Thanksgiving is fast approaching, so now is a fantastic time to start thinking about wine pairings for the feast. With a wealth of dishes and flavors gracing the table, be sure to offer your guests a nice selection of wines. (If you’re hosting a crowd, don’t be afraid to ask guests to bring a bottle or two.) Wondering what type of wine to pick up? Here’s my rundown of grape varietals and the dishes they pair well with. Get ready for the tastiest Turkey Day yet.
The Main Event
To do a perfectly roasted bird justice, you’ll want something fruity, without big tannins, to the tune of zinfandel, grenache, pinot noir or gamay. For the white-wine lovers, chardonnay, viognier and dry riesling are excellent choices.
Unless you’re serving roast beef or something similar, stay away from big, bold reds like cabernet sauvignon and shiraz. If you absolutely can’t live without these wines, look for blends such as cabernet-merlot or grenache-shiraz. The introduction of a second, less tannic grape variety helps round out these wines and makes them more drinkable with the standard Thanksgiving cornucopia. For more information on tannins and how they interact with food, head over here.
Green Bean Casserole
Rosé is almost always a winner when it comes to green bean casserole. While many associate rosés with spring and summer, those who drink pink year-round will be thrilled to know that many a Thanksgiving dish is perfectly complemented by these wines. Favorites include rosés of cabernet franc or sangiovese.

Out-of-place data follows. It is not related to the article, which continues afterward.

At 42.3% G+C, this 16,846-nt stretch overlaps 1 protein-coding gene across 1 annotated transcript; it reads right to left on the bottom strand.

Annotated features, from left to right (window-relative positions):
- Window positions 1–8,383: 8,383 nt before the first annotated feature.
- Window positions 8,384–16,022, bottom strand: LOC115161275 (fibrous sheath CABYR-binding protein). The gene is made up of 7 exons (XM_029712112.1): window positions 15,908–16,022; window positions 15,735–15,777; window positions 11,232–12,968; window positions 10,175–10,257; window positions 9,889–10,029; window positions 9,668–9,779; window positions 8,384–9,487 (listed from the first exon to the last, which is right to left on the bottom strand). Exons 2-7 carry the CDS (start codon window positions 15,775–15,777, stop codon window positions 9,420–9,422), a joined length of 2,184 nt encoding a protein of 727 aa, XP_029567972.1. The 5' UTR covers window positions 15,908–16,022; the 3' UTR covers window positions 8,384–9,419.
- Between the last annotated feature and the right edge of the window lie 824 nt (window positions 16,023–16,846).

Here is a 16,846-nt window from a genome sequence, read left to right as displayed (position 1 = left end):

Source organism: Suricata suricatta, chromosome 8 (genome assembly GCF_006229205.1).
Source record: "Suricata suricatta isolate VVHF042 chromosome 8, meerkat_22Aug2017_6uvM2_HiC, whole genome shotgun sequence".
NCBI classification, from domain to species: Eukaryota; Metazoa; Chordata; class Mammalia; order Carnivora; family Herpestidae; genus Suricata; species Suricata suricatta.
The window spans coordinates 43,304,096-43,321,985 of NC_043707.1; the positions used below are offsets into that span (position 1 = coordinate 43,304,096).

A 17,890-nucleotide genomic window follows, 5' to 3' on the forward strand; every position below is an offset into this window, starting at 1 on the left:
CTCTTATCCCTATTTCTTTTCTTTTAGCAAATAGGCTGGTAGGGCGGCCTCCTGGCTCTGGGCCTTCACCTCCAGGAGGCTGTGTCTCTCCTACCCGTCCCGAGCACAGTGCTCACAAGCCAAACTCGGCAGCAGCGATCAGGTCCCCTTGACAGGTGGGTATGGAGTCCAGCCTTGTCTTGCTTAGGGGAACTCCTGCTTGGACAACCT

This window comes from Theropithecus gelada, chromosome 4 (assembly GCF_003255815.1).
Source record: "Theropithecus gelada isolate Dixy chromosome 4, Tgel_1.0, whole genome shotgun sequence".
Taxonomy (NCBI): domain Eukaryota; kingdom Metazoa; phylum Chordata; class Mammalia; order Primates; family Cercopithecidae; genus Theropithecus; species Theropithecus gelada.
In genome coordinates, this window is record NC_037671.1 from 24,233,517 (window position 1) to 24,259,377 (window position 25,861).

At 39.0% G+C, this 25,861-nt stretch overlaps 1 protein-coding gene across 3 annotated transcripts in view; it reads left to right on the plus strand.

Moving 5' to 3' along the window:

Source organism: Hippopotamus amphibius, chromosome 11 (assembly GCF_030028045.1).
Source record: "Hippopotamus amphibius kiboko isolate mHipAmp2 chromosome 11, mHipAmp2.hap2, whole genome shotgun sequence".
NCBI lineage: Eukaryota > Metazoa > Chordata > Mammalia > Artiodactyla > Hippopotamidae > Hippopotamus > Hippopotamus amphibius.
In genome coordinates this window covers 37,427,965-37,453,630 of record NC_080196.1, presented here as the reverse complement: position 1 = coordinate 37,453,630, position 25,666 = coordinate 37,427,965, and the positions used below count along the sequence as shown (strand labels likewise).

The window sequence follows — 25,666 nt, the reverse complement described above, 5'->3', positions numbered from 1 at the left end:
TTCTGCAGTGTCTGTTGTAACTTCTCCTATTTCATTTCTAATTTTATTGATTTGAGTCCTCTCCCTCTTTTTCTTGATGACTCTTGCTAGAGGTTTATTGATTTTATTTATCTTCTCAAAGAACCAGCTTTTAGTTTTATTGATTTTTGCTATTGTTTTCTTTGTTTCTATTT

For dressing, with all of its delightful herbal, buttery goodness, wine with a touch of an herbal aroma is ideal. Sauvignon blanc plays well with the fresh herbs found in dressing, while its naturally mouthwatering acidity will cut through the fat from the butter to create a totally satisfying combination.
Simply follow this cardinal rule: Pair sweet eats with a wine that’s on the slightly sweeter side. In this case, an off-dry (i.e. slightly sweet) wine made from riesling or chenin blanc will do the trick. Just make sure to check the label to confirm you’re choosing the right style.
Lucky for those who love a generous helping of cranberry sauce next to (or smothering) their turkey, the same wines that go with the bird complement cranberry flavors.
For spice-laden desserts like pumpkin pie (find a few of our favorites here), a late-harvest riesling is stunning. Lusciously sweet but with enough refreshing acidity to cleanse your palate between bites, you can only go right when riesling is involved.
Want One Wine to Rule Them All?
If you want to keep things simple and stick to a single wine for the feast, pinot noir or grenache is your best bet. Both have lovely red fruit flavors to complement cranberry sauce, but they aren’t too tannic or dry, so they won’t clash with the turkey. And when in doubt, sparkling wine and champagne go with just about everything—including leftovers—and add a festive touch that any wine drinker can get behind.